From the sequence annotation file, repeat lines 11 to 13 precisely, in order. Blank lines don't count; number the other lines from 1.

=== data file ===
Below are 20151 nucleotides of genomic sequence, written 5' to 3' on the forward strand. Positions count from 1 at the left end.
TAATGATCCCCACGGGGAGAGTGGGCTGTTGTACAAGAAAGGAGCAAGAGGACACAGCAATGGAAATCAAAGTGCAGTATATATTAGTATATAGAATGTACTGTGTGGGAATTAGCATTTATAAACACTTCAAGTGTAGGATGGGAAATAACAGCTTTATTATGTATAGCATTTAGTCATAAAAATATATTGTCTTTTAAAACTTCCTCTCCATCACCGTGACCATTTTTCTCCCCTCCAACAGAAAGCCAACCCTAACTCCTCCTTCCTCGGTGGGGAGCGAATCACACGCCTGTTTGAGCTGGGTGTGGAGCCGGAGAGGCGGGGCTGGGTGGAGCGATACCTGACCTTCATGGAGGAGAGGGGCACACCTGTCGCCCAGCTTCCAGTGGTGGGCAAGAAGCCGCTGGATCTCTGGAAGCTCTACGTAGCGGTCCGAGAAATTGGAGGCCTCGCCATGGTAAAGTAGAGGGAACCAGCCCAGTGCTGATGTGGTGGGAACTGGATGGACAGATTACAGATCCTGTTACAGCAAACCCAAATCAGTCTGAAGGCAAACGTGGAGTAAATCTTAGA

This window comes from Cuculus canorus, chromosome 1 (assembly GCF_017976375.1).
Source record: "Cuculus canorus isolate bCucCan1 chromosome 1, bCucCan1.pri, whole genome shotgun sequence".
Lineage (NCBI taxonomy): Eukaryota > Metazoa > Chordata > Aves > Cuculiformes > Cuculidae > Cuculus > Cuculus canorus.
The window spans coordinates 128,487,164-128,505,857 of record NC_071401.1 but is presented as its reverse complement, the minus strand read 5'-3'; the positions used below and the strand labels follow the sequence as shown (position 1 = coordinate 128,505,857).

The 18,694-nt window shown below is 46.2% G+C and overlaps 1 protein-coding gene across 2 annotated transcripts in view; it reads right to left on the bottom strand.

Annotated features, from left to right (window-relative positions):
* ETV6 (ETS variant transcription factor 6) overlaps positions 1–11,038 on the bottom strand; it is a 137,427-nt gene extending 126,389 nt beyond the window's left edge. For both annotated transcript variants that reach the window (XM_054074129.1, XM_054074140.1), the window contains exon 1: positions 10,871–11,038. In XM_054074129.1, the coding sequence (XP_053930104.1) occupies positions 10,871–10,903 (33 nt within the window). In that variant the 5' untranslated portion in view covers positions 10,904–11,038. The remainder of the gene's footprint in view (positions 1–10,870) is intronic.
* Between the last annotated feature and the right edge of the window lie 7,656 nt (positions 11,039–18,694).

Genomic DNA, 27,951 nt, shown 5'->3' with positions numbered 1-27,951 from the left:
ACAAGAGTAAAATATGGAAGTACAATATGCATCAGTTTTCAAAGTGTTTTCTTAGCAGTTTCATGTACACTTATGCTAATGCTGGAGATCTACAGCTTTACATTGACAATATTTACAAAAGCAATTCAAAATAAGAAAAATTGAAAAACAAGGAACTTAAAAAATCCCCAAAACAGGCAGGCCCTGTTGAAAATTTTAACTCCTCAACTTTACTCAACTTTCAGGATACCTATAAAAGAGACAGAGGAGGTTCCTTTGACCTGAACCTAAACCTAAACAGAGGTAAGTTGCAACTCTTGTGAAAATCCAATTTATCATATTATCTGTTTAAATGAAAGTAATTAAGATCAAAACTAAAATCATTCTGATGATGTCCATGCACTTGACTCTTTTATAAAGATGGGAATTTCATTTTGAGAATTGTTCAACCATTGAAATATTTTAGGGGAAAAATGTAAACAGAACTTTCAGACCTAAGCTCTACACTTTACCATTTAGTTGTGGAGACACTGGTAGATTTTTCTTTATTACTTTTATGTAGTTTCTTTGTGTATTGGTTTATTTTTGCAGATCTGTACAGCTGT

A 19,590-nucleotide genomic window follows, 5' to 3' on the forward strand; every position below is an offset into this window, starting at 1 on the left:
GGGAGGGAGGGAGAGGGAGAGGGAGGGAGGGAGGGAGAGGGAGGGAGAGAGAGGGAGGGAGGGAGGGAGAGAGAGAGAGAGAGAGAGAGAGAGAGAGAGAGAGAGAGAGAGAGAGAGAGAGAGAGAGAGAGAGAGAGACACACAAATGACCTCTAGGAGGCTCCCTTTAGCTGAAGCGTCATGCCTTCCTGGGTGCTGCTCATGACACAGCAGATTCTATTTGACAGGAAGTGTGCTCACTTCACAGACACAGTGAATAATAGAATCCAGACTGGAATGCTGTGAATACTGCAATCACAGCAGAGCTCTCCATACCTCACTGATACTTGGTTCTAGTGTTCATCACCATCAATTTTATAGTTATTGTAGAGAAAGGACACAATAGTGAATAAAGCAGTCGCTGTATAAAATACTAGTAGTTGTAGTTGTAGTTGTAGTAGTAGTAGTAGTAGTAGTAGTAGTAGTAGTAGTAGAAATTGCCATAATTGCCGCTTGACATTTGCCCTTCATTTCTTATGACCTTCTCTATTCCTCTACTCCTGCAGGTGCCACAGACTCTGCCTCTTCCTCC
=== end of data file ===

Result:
Genomic DNA, 27,951 nt, shown 5'->3' with positions numbered 1-27,951 from the left:
ACAAGAGTAAAATATGGAAGTACAATATGCATCAGTTTTCAAAGTGTTTTCTTAGCAGTTTCATGTACACTTATGCTAATGCTGGAGATCTACAGCTTTACATTGACAATATTTACAAAAGCAATTCAAAATAAGAAAAATTGAAAAACAAGGAACTTAAAAAATCCCCAAAACAGGCAGGCCCTGTTGAAAATTTTAACTCCTCAACTTTACTCAACTTTCAGGATACCTATAAAAGAGACAGAGGAGGTTCCTTTGACCTGAACCTAAACCTAAACAGAGGTAAGTTGCAACTCTTGTGAAAATCCAATTTATCATATTATCTGTTTAAATGAAAGTAATTAAGATCAAAACTAAAATCATTCTGATGATGTCCATGCACTTGACTCTTTTATAAAGATGGGAATTTCATTTTGAGAATTGTTCAACCATTGAAATATTTTAGGGGAAAAATGTAAACAGAACTTTCAGACCTAAGCTCTACACTTTACCATTTAGTTGTGGAGACACTGGTAGATTTTTCTTTATTACTTTTATGTAGTTTCTTTGTGTATTGGTTTATTTTTGCAGATCTGTACAGCTGT

A 19,590-nucleotide genomic window follows, 5' to 3' on the forward strand; every position below is an offset into this window, starting at 1 on the left: